"jneiberger@<google'smailservice>" <jneiberger@gmail.com> writes:

>My company is currently deciding between VoIP systems from Cisco,
>Nortel, Avaya, and Mitel. (Yes, this has been going on for a while and
>it will continue until we make up our minds. <g>)
>
>I'm curious to find out how Unity compares with other VM systems. I've
>heard some say that Unity is a good product, but I've heard a few
>others say that it's an awful piece of trash compared to "real" voice
>mail or messaging systems.
>
>Any thoughts?
>
>Thanks,
>John
Related resources
Anonymous
June 23, 2005 1:27:53 AM

Archived from groups: comp.dcom.voice-over-ip (More info?)

Thanks for your response, that's very useful information. I share a
disdain for Microsoft Windows. I certainly wish Cisco had embraced
Linux, at least, but I just don't think they're going to move that
direction any time soon.

Since you have so much experience with multiple vendors, I will pose a
question to you that I posed to someone else in a similar position.
Let's say that you were starting your own business and you immediately
had a number of brand new sites that needed phone systems that needed
to be networked together. Let's assume that you're considering systems
from Cisco, Mitel, and Avaya, and let's throw in Nortel if you have any
experience with them.

If, magically, the cost of each solution came out to about the same
amount, which solution would you most likely pick for your own business?
Anonymous
June 24, 2005 1:38:25 AM

Archived from groups: comp.dcom.voice-over-ip (More info?)

In article <1119500873.172528.299330@g47g2000cwa.googlegroups.com>
"jneiberger@<google'smailservice>" <jneiberger@gmail.com> writes:

>Thanks for your response, that's very useful information. I share a
>disdain for Microsoft Windows. I certainly wish Cisco had embraced
>Linux, at least, but I just don't think they're going to move that
>direction any time soon.
>
>Since you have so much experience with multiple vendors, I will pose a
>question to you that I posed to someone else in a similar position.
>Let's say that you were starting your own business and you immediately
>had a number of brand new sites that needed phone systems that needed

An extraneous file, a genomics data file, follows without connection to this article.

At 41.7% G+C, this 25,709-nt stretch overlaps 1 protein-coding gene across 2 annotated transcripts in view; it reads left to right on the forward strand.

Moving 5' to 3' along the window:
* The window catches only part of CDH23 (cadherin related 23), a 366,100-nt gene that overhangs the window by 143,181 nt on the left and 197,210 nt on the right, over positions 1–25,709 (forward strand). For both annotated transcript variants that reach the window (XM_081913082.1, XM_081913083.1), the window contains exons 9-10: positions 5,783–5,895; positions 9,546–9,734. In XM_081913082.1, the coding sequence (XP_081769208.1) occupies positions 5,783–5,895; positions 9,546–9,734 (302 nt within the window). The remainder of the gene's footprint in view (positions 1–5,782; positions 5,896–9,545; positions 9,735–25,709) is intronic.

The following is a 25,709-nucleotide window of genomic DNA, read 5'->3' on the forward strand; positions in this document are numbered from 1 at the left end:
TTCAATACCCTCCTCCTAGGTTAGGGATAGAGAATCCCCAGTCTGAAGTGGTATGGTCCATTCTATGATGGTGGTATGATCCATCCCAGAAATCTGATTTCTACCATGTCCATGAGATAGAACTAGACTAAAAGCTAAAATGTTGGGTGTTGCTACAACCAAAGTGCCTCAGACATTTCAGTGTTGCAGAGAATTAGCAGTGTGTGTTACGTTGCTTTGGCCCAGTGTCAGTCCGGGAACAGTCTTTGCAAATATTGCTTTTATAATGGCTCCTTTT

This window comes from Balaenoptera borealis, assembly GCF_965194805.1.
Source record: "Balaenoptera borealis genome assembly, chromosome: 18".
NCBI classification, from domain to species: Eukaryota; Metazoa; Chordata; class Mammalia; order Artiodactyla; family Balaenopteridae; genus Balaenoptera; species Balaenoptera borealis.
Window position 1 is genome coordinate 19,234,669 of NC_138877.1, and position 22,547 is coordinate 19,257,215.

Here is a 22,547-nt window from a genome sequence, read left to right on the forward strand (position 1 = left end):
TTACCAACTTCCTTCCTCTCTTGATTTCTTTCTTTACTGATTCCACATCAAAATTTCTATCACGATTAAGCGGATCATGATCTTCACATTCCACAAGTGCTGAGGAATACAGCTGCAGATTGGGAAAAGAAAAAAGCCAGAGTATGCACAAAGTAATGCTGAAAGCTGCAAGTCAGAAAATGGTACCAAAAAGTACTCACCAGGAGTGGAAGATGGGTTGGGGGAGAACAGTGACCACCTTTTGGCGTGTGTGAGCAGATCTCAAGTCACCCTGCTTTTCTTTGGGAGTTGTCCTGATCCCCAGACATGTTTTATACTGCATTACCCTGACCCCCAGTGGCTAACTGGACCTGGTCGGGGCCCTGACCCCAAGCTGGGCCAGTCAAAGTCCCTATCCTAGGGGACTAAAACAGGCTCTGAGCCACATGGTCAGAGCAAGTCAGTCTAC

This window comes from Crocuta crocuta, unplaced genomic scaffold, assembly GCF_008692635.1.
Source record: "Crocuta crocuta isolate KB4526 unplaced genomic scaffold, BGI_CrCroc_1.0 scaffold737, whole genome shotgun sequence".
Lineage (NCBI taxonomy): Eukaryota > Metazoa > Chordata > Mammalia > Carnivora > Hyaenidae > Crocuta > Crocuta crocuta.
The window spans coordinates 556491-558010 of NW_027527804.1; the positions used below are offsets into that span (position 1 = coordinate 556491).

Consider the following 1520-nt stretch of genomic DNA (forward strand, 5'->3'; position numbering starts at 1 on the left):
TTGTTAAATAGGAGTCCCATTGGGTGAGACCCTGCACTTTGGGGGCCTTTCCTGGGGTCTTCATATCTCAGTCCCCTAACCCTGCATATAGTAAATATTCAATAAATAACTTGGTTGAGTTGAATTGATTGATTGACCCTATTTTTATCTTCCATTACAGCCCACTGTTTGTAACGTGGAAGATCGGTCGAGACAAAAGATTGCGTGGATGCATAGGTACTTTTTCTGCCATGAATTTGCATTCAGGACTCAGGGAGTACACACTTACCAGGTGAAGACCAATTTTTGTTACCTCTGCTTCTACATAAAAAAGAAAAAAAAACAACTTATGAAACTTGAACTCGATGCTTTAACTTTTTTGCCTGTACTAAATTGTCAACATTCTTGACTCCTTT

>to be networked together. Let's assume that you're considering systems
>from Cisco, Mitel, and Avaya, and let's throw in Nortel if you have any
>experience with them.
>
>If, magically, the cost of each solution came out to about the same
>amount, which solution would you most likely pick for your own business?
>

It certainly would have to be magic because there's no way Cisco's TCO
could ever be brought in line to be competitive. Anyway since you asked
and hypothetically assuming otherwise equal costs I'd vote for Cisco for
the data network and Mitel for the voip piece.

No denying Cisco can't be beat for data networking know how, but are
relative newcomers in the voice business, having only been in that side of
the business a few short years and even acquired that piece in a
takeover/merger from a small company few had ever before heard of. I think
you'll find there's more bang for your buck and better suite of voice
features in the Mitel. Mitel has been in the voice business since the
early 1980s and the fellows who started that company came from AT&T
(pre-divestiture). It so happens the Nortel Meridian uses a DX matrix chip
designed & built for them by Mitel Semiconductor (prior to Mitel spinning
off that segment of their business). Not many people know that little
tidbit.

Cisco's voice deal is too damned expensive when the gloves come off and
you're looking at your total cost of ownership. There's no way they could
ever price match. They might cut you a deal in order to land the sale, but